Labor

Rising Unemployment and Questionable Projects Highlight Failures of Stimulus Spending

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Months after the passage of the $787 billion economic stimulus package, rising unemployment and questionable projects highlight the problems with stimulus spending.

A Department of Labor report disclosed that, “In all, more than one out of every six workers — 17.5 percent — were unemployed or underemployed in October. The previous recorded high was 17.1 percent, in December 1982.” Another report on stimulus package accomplishments overestimated how many jobs had actually been created or saved as a result of the stimulus package. For example:

A Texas contractor whose business kept 22 employees to handle stimulus contracts saw its job count inflated to 88 because the same workers were counted four times.

The water department in Palm Beach County, Fla., hired 57 meter readers, customer service representatives and other positions to handle two water projects. But their total job count was incorrectly doubled to 114.

A Colorado business claimed that its stimulus contract created more than 4,200 jobs. TeleTech Government Solutions actually hired 4,231 temporary workers for its stimulus project, but most of them worked for five weeks or less and the others no more than five months, company president Mariano Tan said.

Further, many of the stimulus projects appear to be nothing more than opportunities to spend money, with little or no benefit to taxpayers. An article in the Washington Examiner highlighted several dubious projects:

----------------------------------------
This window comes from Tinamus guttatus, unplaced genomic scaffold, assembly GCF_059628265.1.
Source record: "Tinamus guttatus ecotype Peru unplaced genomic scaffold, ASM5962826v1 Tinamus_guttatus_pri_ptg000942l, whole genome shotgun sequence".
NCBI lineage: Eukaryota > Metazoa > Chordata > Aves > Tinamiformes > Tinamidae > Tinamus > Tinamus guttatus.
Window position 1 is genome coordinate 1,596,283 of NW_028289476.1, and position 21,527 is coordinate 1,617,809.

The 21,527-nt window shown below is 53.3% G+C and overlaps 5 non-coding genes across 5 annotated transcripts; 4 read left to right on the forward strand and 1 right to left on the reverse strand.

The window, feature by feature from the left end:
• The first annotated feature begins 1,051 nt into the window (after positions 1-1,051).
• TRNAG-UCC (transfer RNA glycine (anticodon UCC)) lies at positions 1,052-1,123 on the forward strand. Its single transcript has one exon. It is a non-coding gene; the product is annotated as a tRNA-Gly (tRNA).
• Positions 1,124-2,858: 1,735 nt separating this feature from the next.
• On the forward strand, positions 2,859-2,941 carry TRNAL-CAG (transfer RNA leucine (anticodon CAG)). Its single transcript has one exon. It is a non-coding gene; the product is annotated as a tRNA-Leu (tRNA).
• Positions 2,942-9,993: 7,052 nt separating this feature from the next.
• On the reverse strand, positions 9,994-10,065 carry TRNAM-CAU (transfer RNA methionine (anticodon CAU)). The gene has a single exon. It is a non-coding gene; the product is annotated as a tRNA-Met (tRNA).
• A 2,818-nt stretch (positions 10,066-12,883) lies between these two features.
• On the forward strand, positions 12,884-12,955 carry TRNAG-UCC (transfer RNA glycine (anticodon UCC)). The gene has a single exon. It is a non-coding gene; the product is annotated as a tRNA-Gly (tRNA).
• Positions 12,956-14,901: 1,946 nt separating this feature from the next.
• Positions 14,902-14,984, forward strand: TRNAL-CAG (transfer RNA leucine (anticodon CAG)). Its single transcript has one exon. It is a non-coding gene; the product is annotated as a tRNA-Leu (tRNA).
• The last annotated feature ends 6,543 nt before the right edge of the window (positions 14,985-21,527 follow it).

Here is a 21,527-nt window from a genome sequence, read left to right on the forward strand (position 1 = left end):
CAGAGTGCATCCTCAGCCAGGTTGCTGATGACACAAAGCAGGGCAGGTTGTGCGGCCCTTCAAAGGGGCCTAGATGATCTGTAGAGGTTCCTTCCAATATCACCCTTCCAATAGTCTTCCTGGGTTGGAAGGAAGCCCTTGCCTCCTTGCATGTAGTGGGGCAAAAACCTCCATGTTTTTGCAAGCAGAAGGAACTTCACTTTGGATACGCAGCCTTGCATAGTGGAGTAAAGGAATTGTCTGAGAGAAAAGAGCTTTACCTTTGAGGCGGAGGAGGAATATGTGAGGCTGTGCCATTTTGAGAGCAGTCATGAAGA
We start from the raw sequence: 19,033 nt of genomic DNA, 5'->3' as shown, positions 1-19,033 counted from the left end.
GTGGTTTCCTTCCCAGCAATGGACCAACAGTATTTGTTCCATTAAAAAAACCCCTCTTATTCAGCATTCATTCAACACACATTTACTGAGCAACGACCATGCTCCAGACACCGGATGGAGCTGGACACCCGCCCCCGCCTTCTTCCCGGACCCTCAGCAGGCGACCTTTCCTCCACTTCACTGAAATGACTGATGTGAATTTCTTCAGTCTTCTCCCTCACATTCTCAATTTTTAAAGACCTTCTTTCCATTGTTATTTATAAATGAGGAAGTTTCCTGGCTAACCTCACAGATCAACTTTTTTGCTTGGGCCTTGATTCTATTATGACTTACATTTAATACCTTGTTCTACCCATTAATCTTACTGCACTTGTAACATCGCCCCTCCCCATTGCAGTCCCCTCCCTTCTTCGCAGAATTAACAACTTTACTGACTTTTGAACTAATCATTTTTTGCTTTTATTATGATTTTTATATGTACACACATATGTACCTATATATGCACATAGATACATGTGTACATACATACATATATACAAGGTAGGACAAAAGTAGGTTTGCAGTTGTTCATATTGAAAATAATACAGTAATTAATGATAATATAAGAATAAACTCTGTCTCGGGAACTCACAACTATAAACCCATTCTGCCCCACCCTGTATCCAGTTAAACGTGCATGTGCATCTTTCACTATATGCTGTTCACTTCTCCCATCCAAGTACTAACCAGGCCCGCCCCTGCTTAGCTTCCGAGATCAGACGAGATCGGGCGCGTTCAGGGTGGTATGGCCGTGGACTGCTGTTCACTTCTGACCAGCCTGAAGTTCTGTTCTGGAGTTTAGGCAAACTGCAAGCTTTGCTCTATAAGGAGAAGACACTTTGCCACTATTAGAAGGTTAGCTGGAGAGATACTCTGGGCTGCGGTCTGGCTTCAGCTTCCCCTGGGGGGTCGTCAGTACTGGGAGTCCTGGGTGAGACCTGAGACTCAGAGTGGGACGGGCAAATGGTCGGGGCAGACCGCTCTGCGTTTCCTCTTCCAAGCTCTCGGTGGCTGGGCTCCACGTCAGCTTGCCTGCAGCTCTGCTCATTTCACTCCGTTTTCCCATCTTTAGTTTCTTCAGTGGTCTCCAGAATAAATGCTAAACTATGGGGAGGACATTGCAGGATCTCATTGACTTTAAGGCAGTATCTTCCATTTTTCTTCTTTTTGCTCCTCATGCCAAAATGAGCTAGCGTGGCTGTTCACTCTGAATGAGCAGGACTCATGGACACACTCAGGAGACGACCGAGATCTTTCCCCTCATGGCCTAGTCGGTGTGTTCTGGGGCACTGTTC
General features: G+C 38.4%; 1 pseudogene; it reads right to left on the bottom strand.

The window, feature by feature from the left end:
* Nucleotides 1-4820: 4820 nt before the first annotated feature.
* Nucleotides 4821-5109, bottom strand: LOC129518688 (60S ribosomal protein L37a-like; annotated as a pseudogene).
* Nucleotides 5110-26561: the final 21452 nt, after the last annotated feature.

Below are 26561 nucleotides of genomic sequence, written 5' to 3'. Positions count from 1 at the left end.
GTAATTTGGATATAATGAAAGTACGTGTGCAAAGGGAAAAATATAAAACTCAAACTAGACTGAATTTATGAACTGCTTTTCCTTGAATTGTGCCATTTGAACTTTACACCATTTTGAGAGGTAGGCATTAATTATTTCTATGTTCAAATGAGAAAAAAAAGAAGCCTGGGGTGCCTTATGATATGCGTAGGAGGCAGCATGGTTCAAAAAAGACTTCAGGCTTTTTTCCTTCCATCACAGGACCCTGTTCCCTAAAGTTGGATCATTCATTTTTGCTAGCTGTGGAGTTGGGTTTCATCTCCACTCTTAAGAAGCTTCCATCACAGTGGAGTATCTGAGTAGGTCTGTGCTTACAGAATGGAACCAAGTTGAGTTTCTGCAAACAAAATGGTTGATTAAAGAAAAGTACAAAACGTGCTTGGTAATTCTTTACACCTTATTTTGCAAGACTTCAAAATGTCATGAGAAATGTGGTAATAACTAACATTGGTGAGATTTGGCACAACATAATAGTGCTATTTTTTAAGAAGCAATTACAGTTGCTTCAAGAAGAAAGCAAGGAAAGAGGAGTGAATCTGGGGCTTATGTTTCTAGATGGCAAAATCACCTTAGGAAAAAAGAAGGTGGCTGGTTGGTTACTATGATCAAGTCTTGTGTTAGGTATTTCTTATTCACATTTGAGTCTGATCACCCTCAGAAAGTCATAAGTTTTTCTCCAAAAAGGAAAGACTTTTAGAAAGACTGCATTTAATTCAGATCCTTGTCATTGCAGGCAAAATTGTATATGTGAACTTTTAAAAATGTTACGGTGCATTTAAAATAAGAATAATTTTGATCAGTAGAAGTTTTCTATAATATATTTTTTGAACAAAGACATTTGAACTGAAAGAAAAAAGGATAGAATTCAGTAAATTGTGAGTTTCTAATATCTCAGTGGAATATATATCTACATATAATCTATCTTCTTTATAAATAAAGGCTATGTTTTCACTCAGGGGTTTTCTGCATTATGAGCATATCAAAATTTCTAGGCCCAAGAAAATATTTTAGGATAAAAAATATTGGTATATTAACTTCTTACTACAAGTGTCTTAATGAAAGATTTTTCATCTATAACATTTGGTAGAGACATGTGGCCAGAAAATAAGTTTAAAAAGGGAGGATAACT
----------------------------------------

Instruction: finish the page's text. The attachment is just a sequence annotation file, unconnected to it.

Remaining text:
$300,000 for a GPS-equipped helicopter to hunt for radioactive rabbit droppings at the Hanford nuclear reservation in Washington state.

$11 million for Microsoft to build a bridge connecting its two headquarter campuses in Redmond, Wash., which are separated by a highway.

$800,000 for the John Murtha Airport in Johnstown, Pa., serving about 20 passengers per day, to build a backup runway.

$9.38 million to renovate a century-old train depot in Lancaster County, Pa., that has not been used for three decades.

$2.5 million in stimulus checks sent to the deceased.

The bad news does not end there. Lawmakers are contemplating further action, such as extending the first-time home buyers credit, which is already costing taxpayers $6.6 billion. Additionally, the federal government is considering “extending subsidies for laid-off workers to help them keep the health insurance their former employers provided, known as COBRA, which is costing taxpayers nearly $25 billion.”

These actions raise concerns that a second stimulus bill may be on the horizon. The fiscal year for 2009, which ended shortly over a month ago, saw the United States hit a record $1.4 trillion dollar federal deficit. It’s official: Federal spending is out of control.

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